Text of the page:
Air conditioning gets cold shoulder $9.4 million approved for school buildings

April 22, 1993|By Anne Haddad | Anne Haddad,Staff Writer

Mount Airy Elementary School may have to sweat out another school year without air conditioning, unless officials find a way to raise the remaining $250,000 needed to install it.

The project was among several that did not get money for fiscal 1993-1994 from the county commissioners because of more pressing needs.

"We all recognize it's a limited pool of resources," said William Hyde, Carroll schools' assistant superintendent for administration.

The county did give the schools about $9.4 million, much of it in bond money, for capital improvements in the coming year. Of that, about $5 million will go toward replacing New Windsor Middle School, $457,360 is for planning a middle school on Oklahoma Road, and $500,000 is for additional renovation expenses at Winfield Elementary School.

"As a result of moving some other projects ahead, such as planning for Oklahoma Road Middle School, that pulled some dollars away from other projects," Mr. Hyde said.

Mount Airy Elementary's oldest section dates to 1935 and was once Mount Airy High School. Other sections were added in 1949, 1969 and 1987.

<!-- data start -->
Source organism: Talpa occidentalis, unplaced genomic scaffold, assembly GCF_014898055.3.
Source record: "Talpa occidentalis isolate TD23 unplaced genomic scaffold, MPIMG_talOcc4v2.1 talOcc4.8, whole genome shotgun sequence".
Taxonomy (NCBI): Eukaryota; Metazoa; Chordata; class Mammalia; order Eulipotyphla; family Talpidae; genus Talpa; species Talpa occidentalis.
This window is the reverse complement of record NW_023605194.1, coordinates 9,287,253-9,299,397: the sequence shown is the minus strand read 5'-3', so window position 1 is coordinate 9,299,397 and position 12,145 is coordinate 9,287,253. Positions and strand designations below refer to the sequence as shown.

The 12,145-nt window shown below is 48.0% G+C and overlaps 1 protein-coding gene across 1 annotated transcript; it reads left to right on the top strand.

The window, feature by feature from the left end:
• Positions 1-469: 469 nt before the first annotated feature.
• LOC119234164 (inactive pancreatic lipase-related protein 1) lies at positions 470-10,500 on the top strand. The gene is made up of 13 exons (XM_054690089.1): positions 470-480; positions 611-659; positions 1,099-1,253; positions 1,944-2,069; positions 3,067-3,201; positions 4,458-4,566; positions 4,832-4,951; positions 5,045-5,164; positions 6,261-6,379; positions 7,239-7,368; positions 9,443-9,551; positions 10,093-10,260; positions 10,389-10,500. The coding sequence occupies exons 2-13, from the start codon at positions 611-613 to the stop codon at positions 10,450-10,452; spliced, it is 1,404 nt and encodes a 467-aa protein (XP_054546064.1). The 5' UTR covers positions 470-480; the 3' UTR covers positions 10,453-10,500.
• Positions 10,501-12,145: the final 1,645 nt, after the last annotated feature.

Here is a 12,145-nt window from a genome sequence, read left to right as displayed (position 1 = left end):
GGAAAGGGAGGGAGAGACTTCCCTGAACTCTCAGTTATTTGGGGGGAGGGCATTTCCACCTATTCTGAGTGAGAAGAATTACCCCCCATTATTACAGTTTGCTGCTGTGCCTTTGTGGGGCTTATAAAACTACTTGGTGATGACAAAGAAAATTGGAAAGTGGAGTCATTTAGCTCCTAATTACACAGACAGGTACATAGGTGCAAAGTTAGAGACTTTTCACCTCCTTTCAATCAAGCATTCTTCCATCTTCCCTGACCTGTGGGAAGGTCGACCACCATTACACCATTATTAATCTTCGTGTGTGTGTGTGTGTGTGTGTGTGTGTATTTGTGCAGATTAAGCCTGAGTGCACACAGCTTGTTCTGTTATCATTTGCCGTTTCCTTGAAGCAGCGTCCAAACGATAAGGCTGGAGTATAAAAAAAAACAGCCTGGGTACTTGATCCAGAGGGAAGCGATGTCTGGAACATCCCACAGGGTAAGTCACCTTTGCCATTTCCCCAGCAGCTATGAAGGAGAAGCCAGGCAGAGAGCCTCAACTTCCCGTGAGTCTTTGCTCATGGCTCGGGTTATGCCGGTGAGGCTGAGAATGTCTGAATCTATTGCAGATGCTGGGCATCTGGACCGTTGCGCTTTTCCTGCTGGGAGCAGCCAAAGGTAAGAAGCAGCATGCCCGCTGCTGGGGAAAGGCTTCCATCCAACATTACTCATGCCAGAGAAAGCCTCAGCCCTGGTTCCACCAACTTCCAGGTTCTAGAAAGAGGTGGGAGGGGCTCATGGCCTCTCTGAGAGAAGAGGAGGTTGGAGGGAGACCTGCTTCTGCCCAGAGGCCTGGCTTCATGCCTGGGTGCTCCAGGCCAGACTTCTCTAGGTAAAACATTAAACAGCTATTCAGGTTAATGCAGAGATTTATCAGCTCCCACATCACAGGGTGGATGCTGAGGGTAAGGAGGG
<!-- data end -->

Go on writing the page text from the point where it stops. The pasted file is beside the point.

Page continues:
Not all county schools have air conditioning, but Mount Airy Elementary gets hotter than others because part of the building has a third story and little cross-ventilation, said Lester Surber, school facilities supervisor.

Officials wanted to install air conditioning during a 1987 renovation, but the state refused to pay for it, Mr. Surber said.

The system had put aside $285,000 during the past school year to add air conditioning, but bids came in higher than expected, and the project has been delayed until the system can find another $250,000.

Mr. Hyde said administrators haven't met to decide what to do.

"We've explored a number of options," he said. "We haven't come to any conclusions."

Mr. Hyde said options include looking for a cheaper way to air-condition the school, air-conditioning only part of the building and getting the money from another source.

In the meantime, Mount Airy students and teachers have to cope.

On hot days, the third-floor classes sometimes go outside or use the room of a class that is absent, perhaps on a field trip, said Ruth Riddle, assistant principal.

Often, the classes move to the media center or health rooms, which are air-conditioned, she said.

And, of course, they use ceiling fans and portable fans, turn out lights and minimize anything that could generate heat, she said.

"We make the best of it, just like we do at home. You still have to get the work done," she said.

Another project that didn't win over the commissioners this year is new furniture for the renovated Mechanicsville Elementary School, which is set to reopen in September 1994.

The system has made a practice of buying new furniture for a new or renovated school and circulating the used furniture to other schools that trade in their older desks, chairs and shelves.

But Mr. Hyde said Mechanicsville students will have to make do with the old furniture until money is available for new pieces.

At a previous meeting with school officials to review the capital request, Commissioner Julia W. Gouge told them new furniture wouldn't make a difference in the students' education.

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